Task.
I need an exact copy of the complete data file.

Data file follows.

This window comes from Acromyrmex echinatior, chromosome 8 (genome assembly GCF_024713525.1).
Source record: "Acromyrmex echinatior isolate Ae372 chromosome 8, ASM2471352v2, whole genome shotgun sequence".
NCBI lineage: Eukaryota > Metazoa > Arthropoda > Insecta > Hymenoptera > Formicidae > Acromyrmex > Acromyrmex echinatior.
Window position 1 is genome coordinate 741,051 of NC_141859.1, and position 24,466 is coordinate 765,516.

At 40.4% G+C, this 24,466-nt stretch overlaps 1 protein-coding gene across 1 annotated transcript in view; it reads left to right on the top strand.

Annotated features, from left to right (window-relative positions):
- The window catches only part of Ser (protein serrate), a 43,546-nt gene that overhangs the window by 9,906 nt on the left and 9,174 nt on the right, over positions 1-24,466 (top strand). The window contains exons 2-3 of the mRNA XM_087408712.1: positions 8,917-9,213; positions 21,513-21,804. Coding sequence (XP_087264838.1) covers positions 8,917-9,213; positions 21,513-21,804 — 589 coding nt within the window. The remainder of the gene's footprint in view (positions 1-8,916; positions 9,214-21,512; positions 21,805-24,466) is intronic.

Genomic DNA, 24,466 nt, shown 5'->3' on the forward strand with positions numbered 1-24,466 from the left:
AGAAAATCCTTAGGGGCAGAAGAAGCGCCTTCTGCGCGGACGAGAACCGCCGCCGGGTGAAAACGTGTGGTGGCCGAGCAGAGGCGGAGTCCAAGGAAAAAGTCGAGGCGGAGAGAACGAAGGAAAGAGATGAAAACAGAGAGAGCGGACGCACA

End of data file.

This window comes from Acromyrmex echinatior, chromosome 8 (genome assembly GCF_024713525.1).
Source record: "Acromyrmex echinatior isolate Ae372 chromosome 8, ASM2471352v2, whole genome shotgun sequence".
NCBI lineage: Eukaryota > Metazoa > Arthropoda > Insecta > Hymenoptera > Formicidae > Acromyrmex > Acromyrmex echinatior.
Window position 1 is genome coordinate 741,051 of NC_141859.1, and position 24,466 is coordinate 765,516.

At 40.4% G+C, this 24,466-nt stretch overlaps 1 protein-coding gene across 1 annotated transcript in view; it reads left to right on the top strand.

Annotated features, from left to right (window-relative positions):
- The window catches only part of Ser (protein serrate), a 43,546-nt gene that overhangs the window by 9,906 nt on the left and 9,174 nt on the right, over positions 1-24,466 (top strand). The window contains exons 2-3 of the mRNA XM_087408712.1: positions 8,917-9,213; positions 21,513-21,804. Coding sequence (XP_087264838.1) covers positions 8,917-9,213; positions 21,513-21,804 — 589 coding nt within the window. The remainder of the gene's footprint in view (positions 1-8,916; positions 9,214-21,512; positions 21,805-24,466) is intronic.

Genomic DNA, 24,466 nt, shown 5'->3' on the forward strand with positions numbered 1-24,466 from the left:
AGAAAATCCTTAGGGGCAGAAGAAGCGCCTTCTGCGCGGACGAGAACCGCCGCCGGGTGAAAACGTGTGGTGGCCGAGCAGAGGCGGAGTCCAAGGAAAAAGTCGAGGCGGAGAGAACGAAGGAAAGAGATGAAAACAGAGAGAGCGGACGCACA